3. Latino family names and surnames can be confusing. To correctly address your Hispanic or Latino patients, keep the following example in mind. The patient’s name is Maria Guadalupe Rodriguez Santos. Her first name is Maria; middle name is Guadalupe; surname (last name) is Rodriguez; and she is from the family of "Santos." Rodriguez is her married name, so she is Senora Rodriguez.
  4. After you have explained something to your patient, do not simply ask the question—"Do you understand?" Your Latino or Hispanic patients are too proud to show that they do not understand, and will just nod affirmatively. Use comprehension checks such as, "In your own words, tell me what I said or what I am proposing to do."
  5. Do not stereotype. Stereotyping uses the racial or ethnic background of an individual as simplistic, straightforward predictors of beliefs or behaviors. This leads to culturally insensitive care and is harmful to patients, and, in particular, to the physician–patient partnership.
  6. Be knowledgeable of the fact that Latinos embrace alternative therapies, such as massage therapists (sobadores) and healers (curanderos). Herbal remedies are second nature to Latinos and these alternative medicines are typically found in neighborhood stores (botanicas). 
  7. The Latino family unit has well-defined gender roles. The man is the provider, protector and the authority figure. The woman is the homemaker, child raiser and subservient supporter. Although the Latino male aims to be macho (stoic and courageous), this is counterbalanced by his innate fear of physical incapacitation and death. You must be extra careful to educate Latino males regarding any proposed surgery. On the other hand, be aware that a Latino woman will not consent to any significant treatment without the specific permission of her husband.

Awareness is key 

Imagine yourself in a foreign country surrounded by people speaking a foreign language that you do not understand. Imagine further that you need medical services. Sounds like a pretty scary thought. For you, your Latino/Hispanic patient, or any patient for that matter, a warm smile and an attitude of compassion and concern will go a long way toward creating a sense of trust.

Try to be aware of the fears and attitudes your Latino patients may have in regard to:

All of these can be alleviated by communication with the patient, utilizing the technique of education.

Education techniques:

Use simple drawings or anatomical pictures, or better yet, models to explain your diagnosis and/or proposed treatment. Most of the information you impart will not be retained, so enhance it with "take home" information, such as a Spanish written patient education brochure or fact sheet.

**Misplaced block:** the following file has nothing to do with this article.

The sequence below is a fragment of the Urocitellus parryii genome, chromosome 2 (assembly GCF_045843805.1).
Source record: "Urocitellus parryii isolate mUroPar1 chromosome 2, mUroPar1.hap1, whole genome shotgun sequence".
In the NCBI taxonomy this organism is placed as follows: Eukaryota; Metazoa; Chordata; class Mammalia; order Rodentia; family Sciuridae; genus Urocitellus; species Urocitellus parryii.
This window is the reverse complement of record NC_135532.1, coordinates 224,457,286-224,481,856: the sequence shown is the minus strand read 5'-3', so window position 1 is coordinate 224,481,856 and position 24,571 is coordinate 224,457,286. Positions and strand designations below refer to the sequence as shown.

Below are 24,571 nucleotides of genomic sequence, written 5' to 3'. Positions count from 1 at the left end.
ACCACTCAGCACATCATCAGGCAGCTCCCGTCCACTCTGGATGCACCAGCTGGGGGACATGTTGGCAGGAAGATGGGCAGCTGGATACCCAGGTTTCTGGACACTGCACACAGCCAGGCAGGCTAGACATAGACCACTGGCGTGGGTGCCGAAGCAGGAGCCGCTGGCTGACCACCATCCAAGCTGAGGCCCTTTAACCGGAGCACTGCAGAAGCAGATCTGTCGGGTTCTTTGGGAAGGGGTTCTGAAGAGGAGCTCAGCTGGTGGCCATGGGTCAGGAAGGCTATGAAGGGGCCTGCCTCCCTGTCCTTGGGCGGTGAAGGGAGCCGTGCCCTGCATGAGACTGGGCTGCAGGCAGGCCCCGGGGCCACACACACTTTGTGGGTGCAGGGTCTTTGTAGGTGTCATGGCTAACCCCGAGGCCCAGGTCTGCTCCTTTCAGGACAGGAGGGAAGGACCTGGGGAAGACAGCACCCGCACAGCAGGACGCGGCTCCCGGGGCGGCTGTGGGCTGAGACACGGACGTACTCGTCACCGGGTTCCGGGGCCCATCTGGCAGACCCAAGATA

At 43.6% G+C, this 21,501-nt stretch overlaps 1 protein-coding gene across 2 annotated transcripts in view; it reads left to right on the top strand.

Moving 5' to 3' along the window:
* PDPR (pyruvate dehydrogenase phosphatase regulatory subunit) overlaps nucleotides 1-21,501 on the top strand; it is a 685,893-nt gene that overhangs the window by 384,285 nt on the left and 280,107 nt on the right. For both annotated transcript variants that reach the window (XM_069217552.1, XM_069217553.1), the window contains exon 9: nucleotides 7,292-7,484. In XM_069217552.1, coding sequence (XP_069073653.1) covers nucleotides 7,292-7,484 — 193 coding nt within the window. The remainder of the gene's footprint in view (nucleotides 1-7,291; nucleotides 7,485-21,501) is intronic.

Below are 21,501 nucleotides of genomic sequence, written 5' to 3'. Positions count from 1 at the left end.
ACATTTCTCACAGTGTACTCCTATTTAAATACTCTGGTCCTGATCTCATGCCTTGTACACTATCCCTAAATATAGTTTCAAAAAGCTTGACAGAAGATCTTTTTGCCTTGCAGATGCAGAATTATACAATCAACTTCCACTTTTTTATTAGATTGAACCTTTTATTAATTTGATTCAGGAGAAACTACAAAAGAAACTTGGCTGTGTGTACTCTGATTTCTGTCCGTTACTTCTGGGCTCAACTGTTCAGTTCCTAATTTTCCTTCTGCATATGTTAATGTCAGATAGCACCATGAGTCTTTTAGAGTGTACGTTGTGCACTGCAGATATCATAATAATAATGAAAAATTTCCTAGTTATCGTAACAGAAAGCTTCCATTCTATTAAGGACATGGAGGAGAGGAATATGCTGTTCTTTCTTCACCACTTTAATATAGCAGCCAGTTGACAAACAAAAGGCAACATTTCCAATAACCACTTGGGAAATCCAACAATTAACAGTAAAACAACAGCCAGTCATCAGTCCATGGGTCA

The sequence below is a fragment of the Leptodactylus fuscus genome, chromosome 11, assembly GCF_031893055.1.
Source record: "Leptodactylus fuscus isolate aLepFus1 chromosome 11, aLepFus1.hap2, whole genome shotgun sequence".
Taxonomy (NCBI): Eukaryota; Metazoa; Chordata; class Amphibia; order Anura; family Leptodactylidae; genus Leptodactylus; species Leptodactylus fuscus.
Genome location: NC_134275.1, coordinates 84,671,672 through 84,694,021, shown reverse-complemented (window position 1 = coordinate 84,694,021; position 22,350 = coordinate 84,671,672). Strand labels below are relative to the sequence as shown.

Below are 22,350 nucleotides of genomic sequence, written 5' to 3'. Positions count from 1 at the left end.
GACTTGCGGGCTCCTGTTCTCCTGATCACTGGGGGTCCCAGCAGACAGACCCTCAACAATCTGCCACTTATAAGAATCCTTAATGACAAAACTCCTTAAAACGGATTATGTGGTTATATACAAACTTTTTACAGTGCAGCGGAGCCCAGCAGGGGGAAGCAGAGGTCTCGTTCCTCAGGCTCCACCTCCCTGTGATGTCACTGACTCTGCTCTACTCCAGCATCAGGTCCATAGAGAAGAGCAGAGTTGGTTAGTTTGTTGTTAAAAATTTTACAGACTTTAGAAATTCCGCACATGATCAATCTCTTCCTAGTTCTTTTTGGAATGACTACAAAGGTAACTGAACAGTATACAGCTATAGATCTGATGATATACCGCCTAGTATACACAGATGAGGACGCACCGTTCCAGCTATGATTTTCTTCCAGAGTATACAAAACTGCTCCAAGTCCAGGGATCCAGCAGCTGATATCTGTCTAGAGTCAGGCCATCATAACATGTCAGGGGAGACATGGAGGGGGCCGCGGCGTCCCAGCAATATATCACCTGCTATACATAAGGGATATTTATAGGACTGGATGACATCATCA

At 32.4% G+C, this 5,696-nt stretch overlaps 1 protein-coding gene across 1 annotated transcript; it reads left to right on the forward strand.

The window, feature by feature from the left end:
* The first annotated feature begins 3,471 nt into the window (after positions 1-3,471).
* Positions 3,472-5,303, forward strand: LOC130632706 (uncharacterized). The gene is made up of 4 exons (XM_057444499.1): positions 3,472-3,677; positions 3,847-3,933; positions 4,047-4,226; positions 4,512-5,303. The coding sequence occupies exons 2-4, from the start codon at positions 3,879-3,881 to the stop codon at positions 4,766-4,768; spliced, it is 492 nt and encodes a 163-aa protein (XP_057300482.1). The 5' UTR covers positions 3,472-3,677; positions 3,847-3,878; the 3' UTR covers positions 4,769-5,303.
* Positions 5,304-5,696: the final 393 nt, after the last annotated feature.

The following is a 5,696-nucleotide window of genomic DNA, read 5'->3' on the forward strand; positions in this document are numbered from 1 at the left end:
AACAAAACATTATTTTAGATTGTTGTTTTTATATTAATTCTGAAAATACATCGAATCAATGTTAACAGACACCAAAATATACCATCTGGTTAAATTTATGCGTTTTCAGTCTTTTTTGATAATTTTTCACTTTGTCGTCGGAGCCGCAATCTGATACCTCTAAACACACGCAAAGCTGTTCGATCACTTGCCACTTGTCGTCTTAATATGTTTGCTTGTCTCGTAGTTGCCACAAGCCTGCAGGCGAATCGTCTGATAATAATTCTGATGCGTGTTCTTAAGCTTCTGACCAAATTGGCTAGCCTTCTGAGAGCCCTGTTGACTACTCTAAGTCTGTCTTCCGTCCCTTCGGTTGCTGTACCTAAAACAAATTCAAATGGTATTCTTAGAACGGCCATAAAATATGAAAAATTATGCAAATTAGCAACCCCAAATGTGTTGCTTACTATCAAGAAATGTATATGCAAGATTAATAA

For your Internet savvy patients, provide information on what is available through the AAOS patient education Web site—Your Orthopaedic Connection. The address is http://orthoinfo. aaos.org. There are approximately 20 topics en español and more are being developed. If your patient does not have Internet access, print out a copy from your office computer.


I have tried to give you some background and practical tips to lead you to a more successful and satisfying encounter with your Hispanic/Latino patients. If you would like to learn more about this topic, visit the Communications Skills Mentoring Program section of the Academy’s Web site at: http://www.aaos.org. Just click on "Medical Education" then "Communications Skills Mentoring Program."

There you will also learn about a unique educational effort being offered by the Academy in partnership with the Bayer Institute for Health Care Communications. The Institute’s mission is to enhance the dialogue between clinicians and patients through education, research and advocacy. The Institute and the Academy have co-developed a number of educational workshops that focus on increasing skills in doctor-patient communication.

These interactive, experiential and skill-based workshops are based on scientific evidence regarding the efficacy of educational interventions. They are taught by orthopaedic surgeons, for orthopaedic surgeons. The program is organized under the Council on Education under the direction of chair John R. Tongue, MD. I encourage you to consider attending one of the workshops.

Ramon Jimenez, MD, is chair of the AAOS Patient Education Committee and a faculty member of the Bayer Institute. He practices in San Jose, Calif. He can be reached at rljmd@att.net